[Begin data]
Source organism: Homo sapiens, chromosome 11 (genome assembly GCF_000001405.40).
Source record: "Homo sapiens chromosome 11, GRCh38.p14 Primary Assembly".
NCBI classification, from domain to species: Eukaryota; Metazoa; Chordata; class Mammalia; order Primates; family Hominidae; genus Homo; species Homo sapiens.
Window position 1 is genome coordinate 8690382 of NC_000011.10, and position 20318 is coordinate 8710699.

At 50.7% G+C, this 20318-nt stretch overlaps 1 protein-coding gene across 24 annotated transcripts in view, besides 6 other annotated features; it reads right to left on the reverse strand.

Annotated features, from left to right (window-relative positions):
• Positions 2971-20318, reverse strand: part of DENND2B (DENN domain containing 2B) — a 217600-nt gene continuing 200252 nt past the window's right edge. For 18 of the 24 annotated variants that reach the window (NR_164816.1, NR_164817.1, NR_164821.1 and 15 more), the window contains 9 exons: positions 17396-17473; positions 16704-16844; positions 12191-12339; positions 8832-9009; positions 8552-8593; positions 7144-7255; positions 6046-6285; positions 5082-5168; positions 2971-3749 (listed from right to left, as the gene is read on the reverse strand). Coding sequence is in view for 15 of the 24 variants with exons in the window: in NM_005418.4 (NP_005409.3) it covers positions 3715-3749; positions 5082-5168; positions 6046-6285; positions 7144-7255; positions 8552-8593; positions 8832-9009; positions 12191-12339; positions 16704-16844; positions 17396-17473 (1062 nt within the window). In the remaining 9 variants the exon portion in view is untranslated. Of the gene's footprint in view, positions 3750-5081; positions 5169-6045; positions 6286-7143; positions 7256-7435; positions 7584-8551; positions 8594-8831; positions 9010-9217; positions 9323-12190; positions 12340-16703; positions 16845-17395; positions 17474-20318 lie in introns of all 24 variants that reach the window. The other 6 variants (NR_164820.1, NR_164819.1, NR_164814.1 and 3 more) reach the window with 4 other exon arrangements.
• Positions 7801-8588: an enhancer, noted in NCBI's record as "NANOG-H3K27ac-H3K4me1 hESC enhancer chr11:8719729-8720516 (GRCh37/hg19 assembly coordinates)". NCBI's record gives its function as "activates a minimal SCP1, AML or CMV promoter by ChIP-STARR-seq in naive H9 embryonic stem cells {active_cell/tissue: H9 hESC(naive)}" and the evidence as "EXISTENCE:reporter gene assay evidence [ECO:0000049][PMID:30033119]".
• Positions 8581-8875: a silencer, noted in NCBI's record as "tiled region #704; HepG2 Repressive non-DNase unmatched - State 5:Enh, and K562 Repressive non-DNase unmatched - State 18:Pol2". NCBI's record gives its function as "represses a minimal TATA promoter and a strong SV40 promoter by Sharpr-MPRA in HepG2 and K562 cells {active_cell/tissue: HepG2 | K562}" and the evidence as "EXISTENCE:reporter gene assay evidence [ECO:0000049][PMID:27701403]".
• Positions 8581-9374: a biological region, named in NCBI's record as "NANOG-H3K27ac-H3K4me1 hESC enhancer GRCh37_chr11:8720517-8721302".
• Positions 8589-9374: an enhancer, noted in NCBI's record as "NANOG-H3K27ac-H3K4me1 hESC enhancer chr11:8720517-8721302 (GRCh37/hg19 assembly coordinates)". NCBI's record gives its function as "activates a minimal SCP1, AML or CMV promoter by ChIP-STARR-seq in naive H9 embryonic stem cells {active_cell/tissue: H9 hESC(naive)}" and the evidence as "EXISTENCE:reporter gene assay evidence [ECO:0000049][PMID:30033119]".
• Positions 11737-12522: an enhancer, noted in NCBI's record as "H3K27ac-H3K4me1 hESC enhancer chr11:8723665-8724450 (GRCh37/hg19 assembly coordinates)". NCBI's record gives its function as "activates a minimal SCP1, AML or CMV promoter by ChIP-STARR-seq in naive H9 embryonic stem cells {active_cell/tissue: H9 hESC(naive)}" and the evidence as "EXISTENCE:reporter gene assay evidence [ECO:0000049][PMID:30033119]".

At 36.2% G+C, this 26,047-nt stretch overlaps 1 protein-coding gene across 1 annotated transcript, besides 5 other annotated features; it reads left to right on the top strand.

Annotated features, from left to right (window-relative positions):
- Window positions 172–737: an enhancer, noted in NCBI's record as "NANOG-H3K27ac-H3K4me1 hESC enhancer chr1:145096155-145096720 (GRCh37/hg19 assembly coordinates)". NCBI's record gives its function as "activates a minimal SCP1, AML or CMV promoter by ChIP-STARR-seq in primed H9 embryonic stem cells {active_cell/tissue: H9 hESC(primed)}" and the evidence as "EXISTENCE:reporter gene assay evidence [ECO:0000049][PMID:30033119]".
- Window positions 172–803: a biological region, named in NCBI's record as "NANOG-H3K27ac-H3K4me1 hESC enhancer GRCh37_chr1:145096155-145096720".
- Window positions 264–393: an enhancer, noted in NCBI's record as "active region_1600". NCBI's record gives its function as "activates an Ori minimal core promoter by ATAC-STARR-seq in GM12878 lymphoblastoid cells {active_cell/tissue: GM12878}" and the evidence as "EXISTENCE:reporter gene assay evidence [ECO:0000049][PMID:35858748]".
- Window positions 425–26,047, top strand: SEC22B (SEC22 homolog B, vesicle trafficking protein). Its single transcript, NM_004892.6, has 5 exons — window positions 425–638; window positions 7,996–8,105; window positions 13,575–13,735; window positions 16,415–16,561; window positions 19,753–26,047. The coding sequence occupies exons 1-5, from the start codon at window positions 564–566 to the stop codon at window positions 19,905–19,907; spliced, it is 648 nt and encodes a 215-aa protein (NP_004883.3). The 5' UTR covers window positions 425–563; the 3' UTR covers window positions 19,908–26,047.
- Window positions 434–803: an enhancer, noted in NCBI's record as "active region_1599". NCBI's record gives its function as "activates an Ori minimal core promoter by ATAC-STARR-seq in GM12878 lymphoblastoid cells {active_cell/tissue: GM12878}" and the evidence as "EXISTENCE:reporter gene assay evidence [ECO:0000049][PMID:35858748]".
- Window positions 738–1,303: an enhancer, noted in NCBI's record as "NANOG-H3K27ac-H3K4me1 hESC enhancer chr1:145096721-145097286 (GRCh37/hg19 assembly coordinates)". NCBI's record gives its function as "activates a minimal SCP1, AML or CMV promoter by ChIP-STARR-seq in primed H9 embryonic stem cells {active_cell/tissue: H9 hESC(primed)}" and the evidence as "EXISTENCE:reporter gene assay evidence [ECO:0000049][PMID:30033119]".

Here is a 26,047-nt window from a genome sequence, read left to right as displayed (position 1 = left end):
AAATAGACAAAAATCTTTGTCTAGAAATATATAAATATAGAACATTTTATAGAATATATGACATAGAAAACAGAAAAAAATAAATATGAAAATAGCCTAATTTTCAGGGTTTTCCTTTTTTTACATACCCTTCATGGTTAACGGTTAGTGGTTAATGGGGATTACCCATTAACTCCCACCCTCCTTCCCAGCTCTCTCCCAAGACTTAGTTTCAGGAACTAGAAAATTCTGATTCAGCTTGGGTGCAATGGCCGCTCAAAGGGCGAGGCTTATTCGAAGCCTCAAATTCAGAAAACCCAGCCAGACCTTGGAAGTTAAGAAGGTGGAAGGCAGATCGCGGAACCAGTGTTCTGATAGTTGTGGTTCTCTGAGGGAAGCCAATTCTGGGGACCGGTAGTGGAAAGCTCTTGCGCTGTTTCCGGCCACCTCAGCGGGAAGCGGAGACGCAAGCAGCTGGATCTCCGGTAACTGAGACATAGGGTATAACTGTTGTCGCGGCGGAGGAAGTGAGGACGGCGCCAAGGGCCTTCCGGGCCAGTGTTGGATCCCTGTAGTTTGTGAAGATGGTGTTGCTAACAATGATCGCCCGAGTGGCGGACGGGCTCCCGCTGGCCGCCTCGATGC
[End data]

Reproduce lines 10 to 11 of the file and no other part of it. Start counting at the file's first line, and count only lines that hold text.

• Positions 8581-9374: a biological region, named in NCBI's record as "NANOG-H3K27ac-H3K4me1 hESC enhancer GRCh37_chr11:8720517-8721302".
• Positions 8589-9374: an enhancer, noted in NCBI's record as "NANOG-H3K27ac-H3K4me1 hESC enhancer chr11:8720517-8721302 (GRCh37/hg19 assembly coordinates)". NCBI's record gives its function as "activates a minimal SCP1, AML or CMV promoter by ChIP-STARR-seq in naive H9 embryonic stem cells {active_cell/tissue: H9 hESC(naive)}" and the evidence as "EXISTENCE:reporter gene assay evidence [ECO:0000049][PMID:30033119]".